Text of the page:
Thanks to Andrew Barber of Fake Shore Drive’s recent deep-dive with designer Sam Hansen about the origins of Kanye West’s The College Dropout bear, another relic from the era has been uncovered.

Tuesday, Barber shared a new interview with Eric Arginsky, who worked with Ye and others as part of an effort to bring a plush bear line to fruition. While that line ultimately never made the leap to reality, the creative back-and-forth did result in Arginsky being in possession of a Dropout Bear costume.

Around the 16:43 mark in the interview, Arginsky explained this costume is not the one seen on the College Dropout cover due to the fact that—from what he knows—Ye’s team wasn’t able to successfully purchase that specific costume because the school declined the deal.

“I think they tried to buy or purchase that from the high school,” he said. “They were turned down. … Obviously, it was going to be the basis for everything going forward [so] they went out and bought this suit which was then what they used on the DVD cover and for future promotions.”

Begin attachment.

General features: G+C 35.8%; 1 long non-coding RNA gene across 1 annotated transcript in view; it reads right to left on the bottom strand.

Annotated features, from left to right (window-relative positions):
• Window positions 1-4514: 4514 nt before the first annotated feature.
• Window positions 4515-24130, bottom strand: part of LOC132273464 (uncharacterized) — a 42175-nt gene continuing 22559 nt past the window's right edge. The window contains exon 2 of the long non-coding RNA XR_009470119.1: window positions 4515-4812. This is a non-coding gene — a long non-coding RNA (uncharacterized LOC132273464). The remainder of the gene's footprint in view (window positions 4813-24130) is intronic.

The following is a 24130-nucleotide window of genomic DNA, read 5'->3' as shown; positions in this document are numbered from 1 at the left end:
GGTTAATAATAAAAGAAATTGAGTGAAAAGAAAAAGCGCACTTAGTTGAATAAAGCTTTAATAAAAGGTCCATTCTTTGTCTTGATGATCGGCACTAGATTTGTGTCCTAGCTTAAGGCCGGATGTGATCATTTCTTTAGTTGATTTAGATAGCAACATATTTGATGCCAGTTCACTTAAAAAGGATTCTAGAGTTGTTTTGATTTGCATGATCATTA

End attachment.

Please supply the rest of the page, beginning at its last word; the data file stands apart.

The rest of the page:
A complication during the process behind the scrapped plush line, Arginsky explained, was that he was basing renderings off of two-dimensional images instead of the actual suit. This eventually led to him receiving the suit (i.e. the aforementioned iteration of the suit used in promos, at award shows, and on tour) and a number of swatches.

Per Arginsky, who also shared a sample of a medium-sized plush Dropout Bear featuring velcro paws to ensure the toy’s ability to throw up the Roc sign, the costume has spent the bulk of the ensuing years sitting in a closet. “My mom wants it out of her house soon,” he said.

As for whether he’s interested in letting the costume go, Arginsky confirmed he is indeed open to the idea of selling it. 

“I love business and opportunity so the best thing that could ever happen is someone from Ye’s camp sees this video and reaches out to you to bring this opportunity back and then you and I are producing bears tomorrow,” he said around the 20-minute mark. “That’s what I’m really hoping for. I know that the percentages are very slim on that one. But yeah, I would say at this point I’m really open to anything.”

When asked if $1 million would be acceptable, Arginsky seemed supportive of that figure as a potential starting point. He also expressed support for more museum or charity-minded approaches.

“Personally, I would say yes,” he said when asked about a hypothetical million-dollar scenario.

See the full discussion up top.